Sweet life after going from sugar to pines
IT'S the sweet life for Bundaberg's Amaryllys Farming after taking a chance and turning from sugar cane to pineapples.
With the perfect growing conditions in the region, it's no wonder the local farm is booming.
The farm has grown from one-and-a-half million pineapple plants to five-and-a-half-million in just six months, after it acquired more property.
Third-generation farmer Jay Hubert took on planting the tropical fruit three years ago, wanting to trial something other than sugar cane.
Mr Hubert said there was more profit in pines than cane, and it was perfect for the drier country as the fruit plants, part of the bromeliaceae family, needed no irrigation.
Farming the 6.5 million pines a year is tough work and it's not seasonal.
A percentage of Amaryllys pines goes to Coles supermarkets and with the rest going to the Golden Circle cannery.
One of the employees at the Gooburrum farm, Ashley Sonntag, showed the NewsMail the ins and outs of what it takes to get the perfect sweet golden piece of fruit.
Mr Sonntag said they had just started this year's pick and about 140 tonnes had already been sent to market.
Pineapple farm manager Clint Zemek said the harvest was a busy time that saw about 110 tonnes a hectare picked, which they were very happy with.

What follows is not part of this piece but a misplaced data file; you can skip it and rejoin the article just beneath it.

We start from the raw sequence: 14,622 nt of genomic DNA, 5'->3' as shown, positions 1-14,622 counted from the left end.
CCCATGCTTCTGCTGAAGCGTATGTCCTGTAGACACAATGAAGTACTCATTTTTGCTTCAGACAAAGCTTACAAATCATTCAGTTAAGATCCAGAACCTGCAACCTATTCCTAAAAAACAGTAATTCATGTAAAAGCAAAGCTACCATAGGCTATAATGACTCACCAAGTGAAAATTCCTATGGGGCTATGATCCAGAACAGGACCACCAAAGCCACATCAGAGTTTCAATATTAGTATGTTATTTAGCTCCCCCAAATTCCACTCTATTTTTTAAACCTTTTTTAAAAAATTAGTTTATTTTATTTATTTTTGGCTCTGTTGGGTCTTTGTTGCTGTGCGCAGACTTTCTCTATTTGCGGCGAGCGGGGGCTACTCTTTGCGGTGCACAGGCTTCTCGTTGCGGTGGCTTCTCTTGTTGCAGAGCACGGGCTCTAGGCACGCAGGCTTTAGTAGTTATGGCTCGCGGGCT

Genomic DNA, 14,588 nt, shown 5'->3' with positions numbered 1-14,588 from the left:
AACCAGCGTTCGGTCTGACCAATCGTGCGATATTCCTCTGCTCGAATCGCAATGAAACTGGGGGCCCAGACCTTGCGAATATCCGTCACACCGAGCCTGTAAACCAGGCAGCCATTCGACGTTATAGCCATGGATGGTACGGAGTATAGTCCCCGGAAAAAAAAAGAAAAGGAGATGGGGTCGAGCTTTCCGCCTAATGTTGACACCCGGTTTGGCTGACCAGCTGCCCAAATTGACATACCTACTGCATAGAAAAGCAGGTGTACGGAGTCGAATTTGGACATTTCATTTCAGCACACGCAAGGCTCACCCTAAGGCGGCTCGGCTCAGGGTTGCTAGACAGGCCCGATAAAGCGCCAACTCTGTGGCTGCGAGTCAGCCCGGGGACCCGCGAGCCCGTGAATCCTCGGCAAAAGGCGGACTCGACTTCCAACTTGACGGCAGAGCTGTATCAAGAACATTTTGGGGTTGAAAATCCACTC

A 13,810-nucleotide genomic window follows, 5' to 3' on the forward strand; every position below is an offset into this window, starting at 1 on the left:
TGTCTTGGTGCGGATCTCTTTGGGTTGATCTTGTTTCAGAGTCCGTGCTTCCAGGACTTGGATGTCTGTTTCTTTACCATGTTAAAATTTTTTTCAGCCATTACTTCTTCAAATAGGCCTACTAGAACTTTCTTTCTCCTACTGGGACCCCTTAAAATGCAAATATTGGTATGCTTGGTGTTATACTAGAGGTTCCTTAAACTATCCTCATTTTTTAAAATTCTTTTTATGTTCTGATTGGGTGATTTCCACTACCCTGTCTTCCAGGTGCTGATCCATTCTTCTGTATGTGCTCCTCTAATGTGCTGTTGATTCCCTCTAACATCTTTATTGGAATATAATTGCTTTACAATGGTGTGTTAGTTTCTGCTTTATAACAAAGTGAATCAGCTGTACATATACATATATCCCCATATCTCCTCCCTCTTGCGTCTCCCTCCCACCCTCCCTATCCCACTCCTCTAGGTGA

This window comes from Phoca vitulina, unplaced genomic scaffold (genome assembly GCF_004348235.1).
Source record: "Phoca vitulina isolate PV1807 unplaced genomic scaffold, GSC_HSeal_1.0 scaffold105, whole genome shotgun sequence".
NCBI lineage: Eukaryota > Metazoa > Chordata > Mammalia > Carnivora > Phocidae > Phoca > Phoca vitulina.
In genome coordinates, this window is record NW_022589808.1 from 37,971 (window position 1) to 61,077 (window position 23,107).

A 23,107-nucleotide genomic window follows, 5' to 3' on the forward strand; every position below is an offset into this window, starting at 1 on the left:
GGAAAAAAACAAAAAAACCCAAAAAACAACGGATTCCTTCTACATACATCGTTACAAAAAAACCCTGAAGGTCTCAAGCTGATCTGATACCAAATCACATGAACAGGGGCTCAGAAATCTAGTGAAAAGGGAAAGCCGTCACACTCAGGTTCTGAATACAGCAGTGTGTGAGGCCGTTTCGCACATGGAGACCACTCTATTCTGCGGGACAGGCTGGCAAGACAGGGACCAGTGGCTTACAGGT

"Bundaberg has the best climate in the world to grow pineapples,” Mr Zemek said.
"We are better than the Mary Valley where they get frost, and better than Yeppon were the humidity gets in to them.”
It may look like the golden life but Mr Sonntag said the business was labour intensive and quantity and quality were both important.
"You need to pick the pineapples at the right time, when it's the right colour,” Mr Sonntag said.
"Leave them too long and they will get 'winey' inside.”
The window for picking the perfect pineapple is about three to four days - any longer and it's too late.
Amaryllys employees treat the fruit with kid gloves as a bump too hard could bruise the fruit's flesh.
The plants last two years before they are pulled up and replanted.
Mr Sonntag said most of the pineapple farms around now were once a cane farm.
So when you rip open a tin of sweet pineapple slices, you may be opening a can of pineapples from Bundaberg.
Although the process is a long one, the end result of delicious fresh, cooked, juiced, or preserved pineapple is well worth it, as any fan knows.